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Gaudi: A Biography Paperback – November 4, 2003
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From Publishers Weekly
Copyright 2001 Cahners Business Information, Inc.--This text refers to an out of print or unavailable edition of this title.
Top Customer Reviews
One significant flaw in the book, however, is the complete lack of visual reference. I HIGHLY recommend that you have a visual reference to the buildings on hand, such as the Taschen book, when tackling this biography. The few photos here are mostly of people.
As pure as Hensbergen's intentions are, the book is a failure. Poorly written, haphazardly organized and indifferently edited, Gaudi is painful to read and does very little to improve ones understanding of the subject. To learn about the Barcelona of those days, its politics and players and how they influenced the architect, read Robert Hughes' Barcelona: a magnificent book by a master non-fiction stylist.
Gaudi: A Biography is also inadequate in the descriptions of the projects and the buildings. Hensbegen never clarifies what happened at Poblet; how Gaudi worked and what his studio was like; that the model for Colonia Guell was for an entire church, not just a crypt; and most importantly how did Gaudi view space? Hensbergen never discusses Gaudi's mature interiors. He treats the designer solely as a sculptor--a former of symbols--not as a creator of spaces.
I was confused as often by the imperfectly written sentences as by the badly explained ideas. The chronology is a muddle. Dates are even mistyped. Names pile up without clear explanation of who they are or why they are being mentioned. And the endnotes...! They are confounding digressions which clarify nothing.Without beauty, rationality and solid construction, this book is wholely unworthy of its subject.
I have always felt a fascination with things that seem to have some unexpected, almost alien, aspect to them. In architecture this includes the temples at Angkor and the Hindu temples of India; are these the works of humankind? So it is with Gaudi. Where are the precursors? Where are the followers? Perhaps there are no followers because what he did was so exceptional no-one dares takes the same path. And then there is the man Gaudi as described in this book - he is no less alien; banishing intimacy with women from his life, being absorbed in catholicism, following a rigorous vegetarian diet. I didn't want speculation - I hate that in biographies - but I would have liked more information. For example, why was Gaudi a vegetarian - was it a religious tenet he was following, was it a moral one, was it health-driven?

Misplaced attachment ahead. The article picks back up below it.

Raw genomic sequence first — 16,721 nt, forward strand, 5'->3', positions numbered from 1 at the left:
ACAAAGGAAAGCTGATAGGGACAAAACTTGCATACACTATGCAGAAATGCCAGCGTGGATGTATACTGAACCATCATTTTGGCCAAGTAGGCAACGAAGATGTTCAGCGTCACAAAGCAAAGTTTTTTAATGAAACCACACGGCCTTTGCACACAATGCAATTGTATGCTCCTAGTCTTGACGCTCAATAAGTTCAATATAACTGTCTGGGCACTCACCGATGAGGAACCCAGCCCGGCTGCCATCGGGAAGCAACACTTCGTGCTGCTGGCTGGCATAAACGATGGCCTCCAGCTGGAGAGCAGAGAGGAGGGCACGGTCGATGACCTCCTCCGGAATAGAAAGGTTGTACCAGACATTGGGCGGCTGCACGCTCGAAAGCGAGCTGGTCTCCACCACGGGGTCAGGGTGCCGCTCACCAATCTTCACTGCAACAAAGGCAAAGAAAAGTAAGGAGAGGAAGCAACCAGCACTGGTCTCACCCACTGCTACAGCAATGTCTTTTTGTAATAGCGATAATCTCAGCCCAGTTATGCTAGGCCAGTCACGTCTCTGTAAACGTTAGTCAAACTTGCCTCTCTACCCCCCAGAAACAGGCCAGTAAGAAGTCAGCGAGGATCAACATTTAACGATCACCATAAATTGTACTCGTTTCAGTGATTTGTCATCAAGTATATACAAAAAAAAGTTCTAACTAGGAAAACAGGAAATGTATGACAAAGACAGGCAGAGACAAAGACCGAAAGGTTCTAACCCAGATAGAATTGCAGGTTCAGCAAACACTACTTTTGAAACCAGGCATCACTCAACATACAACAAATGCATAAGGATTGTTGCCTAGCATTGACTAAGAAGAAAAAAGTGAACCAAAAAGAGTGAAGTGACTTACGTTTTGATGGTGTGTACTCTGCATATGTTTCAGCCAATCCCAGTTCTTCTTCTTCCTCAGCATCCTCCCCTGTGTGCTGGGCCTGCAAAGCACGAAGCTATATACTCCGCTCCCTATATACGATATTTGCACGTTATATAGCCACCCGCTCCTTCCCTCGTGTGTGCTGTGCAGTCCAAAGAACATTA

Other reviewers have been disturbed by Mr Hensbergens command of the English language. This did not offend me. Perhaps the paperback version I am reviewing had been further edited. But I did find the book slow to capture my attention. Perhaps it was Gaudi and not the prose that finally engaged me - but engaged I was. Another feature that initially annoyed me was the placing of the four sections of illustrations. It seemed to me that I was forever hunting for an illustration for the text I was reading. But by the end of the biography this didn't offend me at all; in fact I grew to love hunting back and forth through the illustrations because as I did so I grew to know Gaudi's architecture better and better.
Most Recent Customer Reviews
Wonderful biography of Gaudi written in the context of Catalan nationalism and Catholicism. Gijs also provides historical background of turn-of-the-century Barcelona with its... Read morePublished 1 month ago by Paul
Gijs van Hensbergen has written a good biography of one of the world's most creative and unconventional architects, but it could so easily have been a great biography. Read morePublished 2 months ago by keetmom
I'll admit it, I got bogged down on the writing. I read it, and kept getting lost rolling ahead on the beautiful quotes and exquisite illustrations. Read morePublished 4 months ago by Jakeslovakia
Really interesting book and easy to read. Particularly relevant as I 've just visited Barcelona and seen many of Gaudi's works up close.Published 4 months ago by Kelly O'connor
Very interesting biography of Gaudi with great sketches, photos etc to illustrate the depth and scope of his considerable work. Read morePublished 9 months ago by Marijke Alderson
Wonderful book and great understanding of this brilliant man!Published on August 10, 2014 by Iraina R. Caramelli
I've just started reading this book. So far it's not as well written as I had expected. I get the sense that he had a word count target as he was writing it. Read morePublished on August 13, 2013 by Erica Patterson
This book is all over the place, jumping from Gaudi's life to Spain's history, to his contemporaries, his eccentricities, his architecture and back through it all again. Read morePublished on December 1, 2012 by Dusty
This book is phenomenal. The content is riveting, excellently presented and pure pleasure to read. It was received well ahead of the advertised date on the web site, and arrived... Read morePublished on April 5, 2012 by Seasons